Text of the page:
FORMALDEHYDE  

FORMALDEHYDE ESPOSURE IS RAPIDLY INCREASING AS RESULT OF ITS WIDE SPREAD USE IN CONSTRUCTION AND HOUSEHOLD PRODUCTS

Regulatory agencies, including the EPA and the National Cancer Institute are reporting that elevated concentrations of formaldehyde in the air (0.1 ppm or 100 ppb) may cause individuals to experience adverse health effects.  But how do we know the levels of formaldehyde in our environment?

DOES FORMALDEHYDE CAUSE ANY OTHER HEALTH PROBLEMS?

When formaldehyde is present in the air at levels higher than 0.1 parts per million (ppm), some people may have health effects, such as:

  • Watery eyes

  • Burning sensations of the eyes, nose, and throat

  • Coughing

  • Wheezing

  • Nausea

  • Skin irritation

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Formaldehyde does not affect all people the same.  Some people have extreme sensitivity, while others have no reaction to the same level of exposure.

Formaldehyde in consumer products such as cosmetics and lotions can cause an allergic reaction in the skin (allergic contact dermatitis), which can lead to an itchy, red rash which may become raised or develop blisters.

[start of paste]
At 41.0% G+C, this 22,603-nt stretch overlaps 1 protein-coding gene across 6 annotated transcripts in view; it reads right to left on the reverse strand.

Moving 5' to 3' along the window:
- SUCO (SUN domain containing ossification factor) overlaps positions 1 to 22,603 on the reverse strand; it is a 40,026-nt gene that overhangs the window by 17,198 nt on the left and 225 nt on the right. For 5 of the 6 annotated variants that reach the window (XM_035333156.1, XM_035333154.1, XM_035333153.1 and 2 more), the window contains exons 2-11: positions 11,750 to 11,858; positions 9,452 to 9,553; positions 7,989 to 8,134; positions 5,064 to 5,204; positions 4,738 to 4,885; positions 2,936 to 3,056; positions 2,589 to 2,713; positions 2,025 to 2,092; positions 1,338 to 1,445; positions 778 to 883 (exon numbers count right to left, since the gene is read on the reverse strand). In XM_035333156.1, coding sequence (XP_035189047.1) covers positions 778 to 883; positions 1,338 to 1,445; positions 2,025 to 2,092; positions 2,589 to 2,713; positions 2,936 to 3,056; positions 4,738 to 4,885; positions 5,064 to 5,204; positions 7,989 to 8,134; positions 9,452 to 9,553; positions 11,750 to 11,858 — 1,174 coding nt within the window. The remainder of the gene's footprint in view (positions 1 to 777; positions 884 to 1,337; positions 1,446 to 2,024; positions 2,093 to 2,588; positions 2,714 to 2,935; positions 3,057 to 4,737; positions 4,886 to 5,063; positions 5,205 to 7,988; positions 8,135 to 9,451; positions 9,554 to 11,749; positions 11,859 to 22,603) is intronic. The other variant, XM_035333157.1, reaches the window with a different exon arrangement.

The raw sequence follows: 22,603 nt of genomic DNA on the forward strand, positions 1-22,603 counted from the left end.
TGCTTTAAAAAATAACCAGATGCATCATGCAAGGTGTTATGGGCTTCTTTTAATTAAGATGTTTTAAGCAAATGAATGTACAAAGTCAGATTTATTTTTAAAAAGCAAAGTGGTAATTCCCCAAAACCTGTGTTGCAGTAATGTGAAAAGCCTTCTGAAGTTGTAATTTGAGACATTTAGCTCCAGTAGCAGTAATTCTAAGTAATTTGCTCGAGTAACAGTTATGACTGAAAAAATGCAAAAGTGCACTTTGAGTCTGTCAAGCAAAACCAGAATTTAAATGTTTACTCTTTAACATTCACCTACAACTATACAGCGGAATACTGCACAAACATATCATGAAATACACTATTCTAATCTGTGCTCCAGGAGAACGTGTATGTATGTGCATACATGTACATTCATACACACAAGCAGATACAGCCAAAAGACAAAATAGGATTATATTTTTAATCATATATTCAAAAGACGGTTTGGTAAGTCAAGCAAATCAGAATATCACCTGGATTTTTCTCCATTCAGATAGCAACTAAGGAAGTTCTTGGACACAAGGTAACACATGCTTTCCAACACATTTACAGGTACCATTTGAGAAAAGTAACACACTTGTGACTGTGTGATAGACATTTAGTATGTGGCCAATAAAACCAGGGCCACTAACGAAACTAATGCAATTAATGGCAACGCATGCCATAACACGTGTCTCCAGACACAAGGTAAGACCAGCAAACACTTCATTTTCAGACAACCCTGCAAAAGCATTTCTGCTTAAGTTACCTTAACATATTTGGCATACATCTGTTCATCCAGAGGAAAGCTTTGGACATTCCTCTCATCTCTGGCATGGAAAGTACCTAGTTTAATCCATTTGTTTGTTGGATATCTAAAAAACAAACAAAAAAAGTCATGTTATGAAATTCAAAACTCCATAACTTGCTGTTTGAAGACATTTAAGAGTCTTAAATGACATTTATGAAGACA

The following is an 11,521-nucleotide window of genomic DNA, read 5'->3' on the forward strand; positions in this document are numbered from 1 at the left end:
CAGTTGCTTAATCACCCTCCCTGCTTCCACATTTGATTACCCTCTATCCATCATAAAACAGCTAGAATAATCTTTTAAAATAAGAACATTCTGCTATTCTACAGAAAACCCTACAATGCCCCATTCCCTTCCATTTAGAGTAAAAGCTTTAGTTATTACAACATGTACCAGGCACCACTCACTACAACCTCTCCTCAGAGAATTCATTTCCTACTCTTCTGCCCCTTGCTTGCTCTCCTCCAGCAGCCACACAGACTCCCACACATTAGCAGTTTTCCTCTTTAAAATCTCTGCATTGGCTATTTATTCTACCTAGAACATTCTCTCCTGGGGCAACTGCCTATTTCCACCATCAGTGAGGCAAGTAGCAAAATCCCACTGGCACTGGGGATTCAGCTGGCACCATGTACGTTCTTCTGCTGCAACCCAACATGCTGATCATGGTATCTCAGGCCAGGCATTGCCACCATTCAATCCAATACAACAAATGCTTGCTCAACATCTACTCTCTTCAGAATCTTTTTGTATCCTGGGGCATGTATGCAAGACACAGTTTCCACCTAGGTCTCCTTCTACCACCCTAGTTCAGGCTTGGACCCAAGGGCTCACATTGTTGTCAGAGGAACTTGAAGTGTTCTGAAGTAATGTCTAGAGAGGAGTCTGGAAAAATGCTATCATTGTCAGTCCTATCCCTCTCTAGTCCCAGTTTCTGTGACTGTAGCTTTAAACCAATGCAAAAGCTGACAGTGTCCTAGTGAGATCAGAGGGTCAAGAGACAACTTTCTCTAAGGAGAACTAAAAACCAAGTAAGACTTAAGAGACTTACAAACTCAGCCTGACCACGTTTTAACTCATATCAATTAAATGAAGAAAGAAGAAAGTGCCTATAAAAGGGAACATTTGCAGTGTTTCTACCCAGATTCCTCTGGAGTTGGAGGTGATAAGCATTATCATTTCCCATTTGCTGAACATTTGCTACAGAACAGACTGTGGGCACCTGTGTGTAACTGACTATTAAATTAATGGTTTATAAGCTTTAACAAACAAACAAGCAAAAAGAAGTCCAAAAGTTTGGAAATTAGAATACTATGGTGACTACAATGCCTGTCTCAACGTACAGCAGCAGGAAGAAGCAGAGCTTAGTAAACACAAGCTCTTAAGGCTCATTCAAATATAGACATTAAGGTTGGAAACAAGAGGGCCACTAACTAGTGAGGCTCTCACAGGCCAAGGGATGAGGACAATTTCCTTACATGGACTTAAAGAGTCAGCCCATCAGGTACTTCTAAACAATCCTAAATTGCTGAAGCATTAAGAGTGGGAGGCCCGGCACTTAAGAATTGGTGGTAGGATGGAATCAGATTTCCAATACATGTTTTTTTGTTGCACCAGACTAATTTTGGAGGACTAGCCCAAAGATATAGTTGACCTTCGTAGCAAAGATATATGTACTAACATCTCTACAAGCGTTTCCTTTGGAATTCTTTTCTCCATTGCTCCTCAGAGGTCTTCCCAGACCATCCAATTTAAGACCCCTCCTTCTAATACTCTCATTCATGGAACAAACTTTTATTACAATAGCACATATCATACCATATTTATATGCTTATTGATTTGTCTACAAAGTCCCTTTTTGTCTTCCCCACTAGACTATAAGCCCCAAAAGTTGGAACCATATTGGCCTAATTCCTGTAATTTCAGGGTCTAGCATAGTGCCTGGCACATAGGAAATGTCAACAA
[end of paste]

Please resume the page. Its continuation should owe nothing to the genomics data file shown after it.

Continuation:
HOW TO LIMIT YOUR EXPOSURE TO FORMALDEHYDE

  • Before buying pressed-wood products, including building materials, cabinetry, and furniture, buyers should ask about the formaldehyde content of these products.

  • The EPA recommends using "exterior-grade" products to limit formaldehyde exposure in the home. 

  • Do not smoke cigarettes or tobacco products indoors.

  • People who are concerned about formaldehyde exposure from personal care products and cosmetics can avoid using products that contain or release formaldehyde. Still, because the amount of formaldehyde released from these products is low, it isn’t clear that this will provide any health benefit.

    • Formaldehyde can be listed on a product label by other names, such as:

    • Formalin

    • Formic aldehyde

    • Methanediol

    • Methanal

    • Methyl aldehyde

    • Methylene glycol

    • Methylene oxide

    • Some chemicals that are used as preservatives can release formaldehyde, such as:

    • Benzylhemiformal

    • 2-bromo-2-nitropropane-1,3-diol

    • 5-bromo-5-nitro-1,3-dioxane

    • Diazolidinyl urea

    • 1,3-dimethylol-5,5-dimethylhydantoin (or DMDM hydantoin)

    • Imidazolidinyl urea

    • Sodium hydroxymethylglycinate

    • Quaternium-15

Northern Illinois is a full service environmental consulting provider.  Elevating the standards of customer service and exceeding expectations for our clients.  

Our services include:

- Indoor Air Quality (IAQ) & 

- Volatile Organic Compounds (VOC)

- Lead Inspection / Risk Assessment

- Radon Detection

- Additional testing, including: Fuel, Mold, Oil and Water are available by appointment.

Northern Illinois Radon LLC

www.niradon.com

Phone:  724-INSPECT

 

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